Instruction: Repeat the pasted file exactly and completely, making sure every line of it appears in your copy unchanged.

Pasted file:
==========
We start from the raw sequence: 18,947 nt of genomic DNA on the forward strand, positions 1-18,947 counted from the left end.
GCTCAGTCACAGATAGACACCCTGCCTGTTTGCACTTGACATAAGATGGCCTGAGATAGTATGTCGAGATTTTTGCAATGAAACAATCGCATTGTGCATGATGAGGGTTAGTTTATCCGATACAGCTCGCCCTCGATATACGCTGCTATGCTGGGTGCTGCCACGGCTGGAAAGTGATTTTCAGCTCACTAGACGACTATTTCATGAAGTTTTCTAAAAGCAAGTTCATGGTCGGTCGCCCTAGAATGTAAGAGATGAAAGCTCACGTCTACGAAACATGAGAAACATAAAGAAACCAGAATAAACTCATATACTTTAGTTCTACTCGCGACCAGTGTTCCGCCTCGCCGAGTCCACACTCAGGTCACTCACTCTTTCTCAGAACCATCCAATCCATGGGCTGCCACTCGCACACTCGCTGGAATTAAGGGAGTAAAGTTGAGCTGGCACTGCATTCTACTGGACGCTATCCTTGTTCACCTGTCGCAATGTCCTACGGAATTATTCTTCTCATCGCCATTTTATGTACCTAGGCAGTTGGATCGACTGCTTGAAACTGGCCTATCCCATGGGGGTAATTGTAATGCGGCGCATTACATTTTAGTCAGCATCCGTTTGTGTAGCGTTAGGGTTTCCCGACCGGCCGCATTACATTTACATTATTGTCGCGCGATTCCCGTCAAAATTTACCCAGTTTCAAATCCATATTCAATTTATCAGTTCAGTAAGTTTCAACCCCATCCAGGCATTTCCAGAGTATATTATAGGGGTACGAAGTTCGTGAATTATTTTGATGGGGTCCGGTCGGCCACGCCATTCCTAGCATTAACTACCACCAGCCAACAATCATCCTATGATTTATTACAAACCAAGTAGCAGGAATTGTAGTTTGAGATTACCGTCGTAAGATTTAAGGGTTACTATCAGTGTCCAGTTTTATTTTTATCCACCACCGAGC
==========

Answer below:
We start from the raw sequence: 18,947 nt of genomic DNA on the forward strand, positions 1-18,947 counted from the left end.
GCTCAGTCACAGATAGACACCCTGCCTGTTTGCACTTGACATAAGATGGCCTGAGATAGTATGTCGAGATTTTTGCAATGAAACAATCGCATTGTGCATGATGAGGGTTAGTTTATCCGATACAGCTCGCCCTCGATATACGCTGCTATGCTGGGTGCTGCCACGGCTGGAAAGTGATTTTCAGCTCACTAGACGACTATTTCATGAAGTTTTCTAAAAGCAAGTTCATGGTCGGTCGCCCTAGAATGTAAGAGATGAAAGCTCACGTCTACGAAACATGAGAAACATAAAGAAACCAGAATAAACTCATATACTTTAGTTCTACTCGCGACCAGTGTTCCGCCTCGCCGAGTCCACACTCAGGTCACTCACTCTTTCTCAGAACCATCCAATCCATGGGCTGCCACTCGCACACTCGCTGGAATTAAGGGAGTAAAGTTGAGCTGGCACTGCATTCTACTGGACGCTATCCTTGTTCACCTGTCGCAATGTCCTACGGAATTATTCTTCTCATCGCCATTTTATGTACCTAGGCAGTTGGATCGACTGCTTGAAACTGGCCTATCCCATGGGGGTAATTGTAATGCGGCGCATTACATTTTAGTCAGCATCCGTTTGTGTAGCGTTAGGGTTTCCCGACCGGCCGCATTACATTTACATTATTGTCGCGCGATTCCCGTCAAAATTTACCCAGTTTCAAATCCATATTCAATTTATCAGTTCAGTAAGTTTCAACCCCATCCAGGCATTTCCAGAGTATATTATAGGGGTACGAAGTTCGTGAATTATTTTGATGGGGTCCGGTCGGCCACGCCATTCCTAGCATTAACTACCACCAGCCAACAATCATCCTATGATTTATTACAAACCAAGTAGCAGGAATTGTAGTTTGAGATTACCGTCGTAAGATTTAAGGGTTACTATCAGTGTCCAGTTTTATTTTTATCCACCACCGAGC